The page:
Britain could see up to 400 fewer cases of the birth defect spina bifida each year if the government goes ahead with plans to fortify flour with folic acid, a report claims.
Experts from the Association for Spina Bifida and Hydrocephalus revealed in a report in The Lancet that a number of pregnancies could be saved from spina bifida if vitamins are added to flour.
The study comes after plans to ensure bakers add folic acid to bread products were halted by the Food Standards Agency (FSA) amid concerns the move could aggravate other medical conditions.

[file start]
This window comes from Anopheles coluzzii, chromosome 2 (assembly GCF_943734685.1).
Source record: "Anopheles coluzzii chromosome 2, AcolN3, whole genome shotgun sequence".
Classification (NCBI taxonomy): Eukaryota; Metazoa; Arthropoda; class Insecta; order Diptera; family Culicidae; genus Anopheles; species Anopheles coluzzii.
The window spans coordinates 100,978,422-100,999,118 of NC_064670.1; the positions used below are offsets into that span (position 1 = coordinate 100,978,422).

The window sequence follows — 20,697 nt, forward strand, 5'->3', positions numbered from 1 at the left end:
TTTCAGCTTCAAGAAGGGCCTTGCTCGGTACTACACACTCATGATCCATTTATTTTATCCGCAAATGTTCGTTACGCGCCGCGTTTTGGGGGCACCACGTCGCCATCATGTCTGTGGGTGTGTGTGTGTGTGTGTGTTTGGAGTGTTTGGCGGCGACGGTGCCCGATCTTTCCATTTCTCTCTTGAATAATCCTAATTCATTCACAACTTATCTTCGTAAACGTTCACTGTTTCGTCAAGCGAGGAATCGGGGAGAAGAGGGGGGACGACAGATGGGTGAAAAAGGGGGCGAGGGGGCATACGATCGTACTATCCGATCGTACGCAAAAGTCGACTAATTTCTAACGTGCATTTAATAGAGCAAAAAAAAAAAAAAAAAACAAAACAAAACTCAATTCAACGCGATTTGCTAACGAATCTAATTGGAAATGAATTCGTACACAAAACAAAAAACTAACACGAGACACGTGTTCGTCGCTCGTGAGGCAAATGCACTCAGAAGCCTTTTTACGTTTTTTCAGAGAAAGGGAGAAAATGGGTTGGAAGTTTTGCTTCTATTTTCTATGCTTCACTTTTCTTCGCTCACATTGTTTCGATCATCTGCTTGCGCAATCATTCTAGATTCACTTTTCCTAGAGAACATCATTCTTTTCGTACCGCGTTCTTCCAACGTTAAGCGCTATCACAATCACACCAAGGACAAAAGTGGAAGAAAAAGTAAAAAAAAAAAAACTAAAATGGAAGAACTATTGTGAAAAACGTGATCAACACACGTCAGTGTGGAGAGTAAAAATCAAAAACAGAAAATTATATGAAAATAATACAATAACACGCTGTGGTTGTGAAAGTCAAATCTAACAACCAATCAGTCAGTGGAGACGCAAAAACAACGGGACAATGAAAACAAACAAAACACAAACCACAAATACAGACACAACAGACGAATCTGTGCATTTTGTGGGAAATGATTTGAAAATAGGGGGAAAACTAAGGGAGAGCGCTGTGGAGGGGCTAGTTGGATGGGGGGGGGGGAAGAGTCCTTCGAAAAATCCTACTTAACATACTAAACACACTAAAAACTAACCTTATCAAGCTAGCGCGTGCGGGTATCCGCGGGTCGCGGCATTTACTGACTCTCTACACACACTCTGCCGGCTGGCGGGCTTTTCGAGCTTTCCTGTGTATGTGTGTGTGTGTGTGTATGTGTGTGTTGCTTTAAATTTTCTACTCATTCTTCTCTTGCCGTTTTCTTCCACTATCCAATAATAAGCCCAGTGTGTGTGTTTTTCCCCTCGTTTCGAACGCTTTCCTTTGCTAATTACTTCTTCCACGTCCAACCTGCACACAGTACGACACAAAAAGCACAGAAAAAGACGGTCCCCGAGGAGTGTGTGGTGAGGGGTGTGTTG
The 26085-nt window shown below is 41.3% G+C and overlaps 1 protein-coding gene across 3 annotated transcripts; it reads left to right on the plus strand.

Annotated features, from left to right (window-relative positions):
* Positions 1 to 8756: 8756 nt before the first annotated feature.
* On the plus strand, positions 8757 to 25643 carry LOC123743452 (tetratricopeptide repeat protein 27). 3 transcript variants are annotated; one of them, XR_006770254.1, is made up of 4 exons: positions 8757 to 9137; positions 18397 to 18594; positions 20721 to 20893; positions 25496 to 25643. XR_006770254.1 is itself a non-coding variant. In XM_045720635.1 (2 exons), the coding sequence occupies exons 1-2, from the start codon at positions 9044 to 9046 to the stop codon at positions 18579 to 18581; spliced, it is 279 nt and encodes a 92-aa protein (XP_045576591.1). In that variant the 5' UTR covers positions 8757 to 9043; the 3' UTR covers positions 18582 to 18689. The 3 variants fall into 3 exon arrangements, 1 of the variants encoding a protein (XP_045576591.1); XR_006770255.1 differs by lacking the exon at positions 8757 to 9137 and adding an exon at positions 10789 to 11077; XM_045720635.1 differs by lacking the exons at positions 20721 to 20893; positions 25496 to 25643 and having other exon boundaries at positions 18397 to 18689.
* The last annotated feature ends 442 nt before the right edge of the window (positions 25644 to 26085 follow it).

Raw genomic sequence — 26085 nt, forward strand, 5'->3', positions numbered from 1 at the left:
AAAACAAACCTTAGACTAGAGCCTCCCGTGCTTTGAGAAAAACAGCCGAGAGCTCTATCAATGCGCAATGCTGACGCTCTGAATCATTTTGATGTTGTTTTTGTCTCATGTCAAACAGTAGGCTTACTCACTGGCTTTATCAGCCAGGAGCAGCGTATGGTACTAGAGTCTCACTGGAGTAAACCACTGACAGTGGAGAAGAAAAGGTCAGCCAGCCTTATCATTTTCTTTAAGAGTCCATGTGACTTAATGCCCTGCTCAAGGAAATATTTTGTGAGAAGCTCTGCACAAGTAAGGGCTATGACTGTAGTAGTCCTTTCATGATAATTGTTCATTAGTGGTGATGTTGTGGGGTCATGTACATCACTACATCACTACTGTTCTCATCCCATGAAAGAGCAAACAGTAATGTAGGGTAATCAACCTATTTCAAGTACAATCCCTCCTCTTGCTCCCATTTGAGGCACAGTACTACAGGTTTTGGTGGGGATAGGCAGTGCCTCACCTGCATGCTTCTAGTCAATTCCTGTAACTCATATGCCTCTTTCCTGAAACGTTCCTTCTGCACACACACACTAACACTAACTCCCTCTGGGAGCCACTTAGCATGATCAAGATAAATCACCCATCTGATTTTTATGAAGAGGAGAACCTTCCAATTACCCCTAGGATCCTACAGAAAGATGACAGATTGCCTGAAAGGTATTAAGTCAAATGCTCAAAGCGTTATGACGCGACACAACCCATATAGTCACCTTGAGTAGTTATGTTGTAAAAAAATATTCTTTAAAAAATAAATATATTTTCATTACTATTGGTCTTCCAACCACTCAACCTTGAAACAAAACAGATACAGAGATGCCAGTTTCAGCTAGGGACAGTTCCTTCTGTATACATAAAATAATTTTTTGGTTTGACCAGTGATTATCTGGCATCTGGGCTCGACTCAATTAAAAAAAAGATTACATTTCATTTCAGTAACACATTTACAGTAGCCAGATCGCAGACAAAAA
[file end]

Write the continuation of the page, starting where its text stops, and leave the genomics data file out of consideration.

But the researchers claim there is no evidence to suggest this is the case, and that recent reports linking folic acid with colorectal cancer and adenoma or glandular growths are unfounded.
Instead, it said authorities "can be confident in recommending that the UK government introduce the mandatory fortification of flour, which could prevent about 400 pregnancies affected by neural tube defects each year".
The report also added that this reduction in cases will reduce the number of terminations carried out during pregnancies.